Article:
Concluding remark and perspective

Our understanding of ginseng pharmacology has advanced tremendously during the last few decades. Ginsenosides were considered to be the active ingredients of ginseng for 5 decades. However, many researchers used ginseng extract (the butanol fraction) for pharmacologic studies because individual ginsenosides were scarce and difficult to purify. As a result, other components were included in these pharmacology experiments. Gintonin is now considered as a part of the ginseng fraction, and the LPAs in this fraction are considered responsible for a variety of the biological effects of ginseng, which are mediated through GPCRs. Furthermore, it appears that the pharmacological actions of ginseng can now be explained by the complementary opposing actions of gintonin and ginsenoside. One example might be the anticancer effects of the ginseng extract. Many ginsenosides have shown clear anticancer activity in different cancer cell lines by regulation of cell proliferation13. Gintonin exhibited autotoxin inhibition in vitro and inhibition of metastasis of B16/F10 melanoma cells in vivo45. Therefore, both components in ginseng may act synergistically and complementarily for the anti-tumor efficacy of ginseng.

How ginsenosides and gintonin work together in the body or whether ginsenosides affect the actions of gintonin or vice versa remains to be established. Future studies are required to elucidate the pharmacological effects of the different actions of ginsenosides and gintonin with respect to their individual contributions and the effects of whole ginseng in biological systems. Future research will undoubtedly expand our knowledge of ginseng pharmacology and the applications of LPA. In addition, the therapeutic application of LPA might be facilitated by knowledge of the traditional usages of ginseng. Although new drug developments based on targeting LPA receptors are in the pipeline, gintonin might provide alternative therapies for pathologic conditions related to LPA and LPA receptor-related diseases.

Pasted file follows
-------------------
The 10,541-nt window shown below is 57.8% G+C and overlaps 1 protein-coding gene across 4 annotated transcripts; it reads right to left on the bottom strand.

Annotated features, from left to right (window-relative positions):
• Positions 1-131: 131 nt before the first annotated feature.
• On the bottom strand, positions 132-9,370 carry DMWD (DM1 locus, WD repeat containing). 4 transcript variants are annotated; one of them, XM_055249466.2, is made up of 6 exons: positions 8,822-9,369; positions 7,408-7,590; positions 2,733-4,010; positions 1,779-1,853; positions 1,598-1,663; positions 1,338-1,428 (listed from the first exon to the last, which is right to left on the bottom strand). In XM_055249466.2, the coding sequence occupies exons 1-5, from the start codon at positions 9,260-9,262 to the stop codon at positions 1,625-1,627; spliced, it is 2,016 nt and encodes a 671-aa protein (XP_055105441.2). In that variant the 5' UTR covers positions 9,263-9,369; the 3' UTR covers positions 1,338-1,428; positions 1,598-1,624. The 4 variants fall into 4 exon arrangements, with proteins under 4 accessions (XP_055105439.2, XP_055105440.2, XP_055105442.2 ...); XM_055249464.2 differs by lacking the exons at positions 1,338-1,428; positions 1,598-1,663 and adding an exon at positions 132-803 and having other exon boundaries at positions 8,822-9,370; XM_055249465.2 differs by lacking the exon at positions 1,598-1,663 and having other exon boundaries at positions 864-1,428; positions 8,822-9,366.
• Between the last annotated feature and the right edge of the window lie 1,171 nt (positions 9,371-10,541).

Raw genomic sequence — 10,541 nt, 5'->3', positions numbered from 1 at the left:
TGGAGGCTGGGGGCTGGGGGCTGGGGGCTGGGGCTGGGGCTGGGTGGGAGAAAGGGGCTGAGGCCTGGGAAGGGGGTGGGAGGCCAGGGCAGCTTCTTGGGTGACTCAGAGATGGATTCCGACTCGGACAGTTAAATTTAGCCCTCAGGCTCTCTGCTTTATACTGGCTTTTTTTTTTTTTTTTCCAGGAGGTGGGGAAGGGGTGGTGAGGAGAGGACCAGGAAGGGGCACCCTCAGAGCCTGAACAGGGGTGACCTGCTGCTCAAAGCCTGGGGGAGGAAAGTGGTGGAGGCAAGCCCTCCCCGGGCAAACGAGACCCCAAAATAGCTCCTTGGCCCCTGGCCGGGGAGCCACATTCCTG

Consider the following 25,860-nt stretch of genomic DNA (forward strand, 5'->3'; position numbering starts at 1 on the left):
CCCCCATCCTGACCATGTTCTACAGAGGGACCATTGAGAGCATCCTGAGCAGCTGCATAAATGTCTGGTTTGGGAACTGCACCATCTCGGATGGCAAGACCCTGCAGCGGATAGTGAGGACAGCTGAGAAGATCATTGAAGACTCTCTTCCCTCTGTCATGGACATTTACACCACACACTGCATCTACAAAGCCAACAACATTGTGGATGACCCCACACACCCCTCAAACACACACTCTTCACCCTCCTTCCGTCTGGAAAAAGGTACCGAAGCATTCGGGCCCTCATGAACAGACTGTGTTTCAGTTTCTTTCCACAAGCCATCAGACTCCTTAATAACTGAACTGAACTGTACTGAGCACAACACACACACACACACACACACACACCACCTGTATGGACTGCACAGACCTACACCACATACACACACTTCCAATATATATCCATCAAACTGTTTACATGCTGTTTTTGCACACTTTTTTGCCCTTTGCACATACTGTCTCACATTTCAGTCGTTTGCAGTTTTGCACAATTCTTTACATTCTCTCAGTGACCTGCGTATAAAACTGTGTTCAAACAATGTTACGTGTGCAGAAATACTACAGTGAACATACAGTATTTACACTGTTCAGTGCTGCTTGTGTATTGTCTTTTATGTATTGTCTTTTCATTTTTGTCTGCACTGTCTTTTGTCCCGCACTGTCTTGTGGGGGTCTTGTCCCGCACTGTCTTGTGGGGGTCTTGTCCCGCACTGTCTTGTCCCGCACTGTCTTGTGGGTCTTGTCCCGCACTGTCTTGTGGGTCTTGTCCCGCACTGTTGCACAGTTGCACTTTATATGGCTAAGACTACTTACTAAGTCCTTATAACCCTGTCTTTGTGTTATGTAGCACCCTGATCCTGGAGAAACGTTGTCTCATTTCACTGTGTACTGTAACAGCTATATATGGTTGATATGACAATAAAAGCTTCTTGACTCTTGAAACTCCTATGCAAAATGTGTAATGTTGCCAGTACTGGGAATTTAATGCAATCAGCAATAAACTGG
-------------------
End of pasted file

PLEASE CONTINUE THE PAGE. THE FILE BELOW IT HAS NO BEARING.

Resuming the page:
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Acknowledgements

This work was supported by the Basic Science Research Program (2011–0021144 and 2011–0021158) and the Priority Research Center Program through the National Research Foundation of Korea (NRF), which is funded by the Ministry of Education, Science, and Technology (2012–0006686), by a grant from the BK21 project funded to Seung-yeol NAH and by the MRC program (Grant No 2009–0083538) of the Korean National Research Foundation funded by the Korean government (MEST).

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Correspondence to Dong-soon Im or Seung-yeol Nah.

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Im, Ds., Nah, Sy. Yin and Yang of ginseng pharmacology: ginsenosides vs gintonin. Acta Pharmacol Sin 34, 1367–1373 (2013). https://doi.org/10.1038/aps.2013.100

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Keywords

  • ginseng
  • ginsenoside
  • gintonin
  • lysophosphatidic acid
  • ion channels
  • G protein-coupled receptors
  • Ca2+
  • traditional Chinese medicine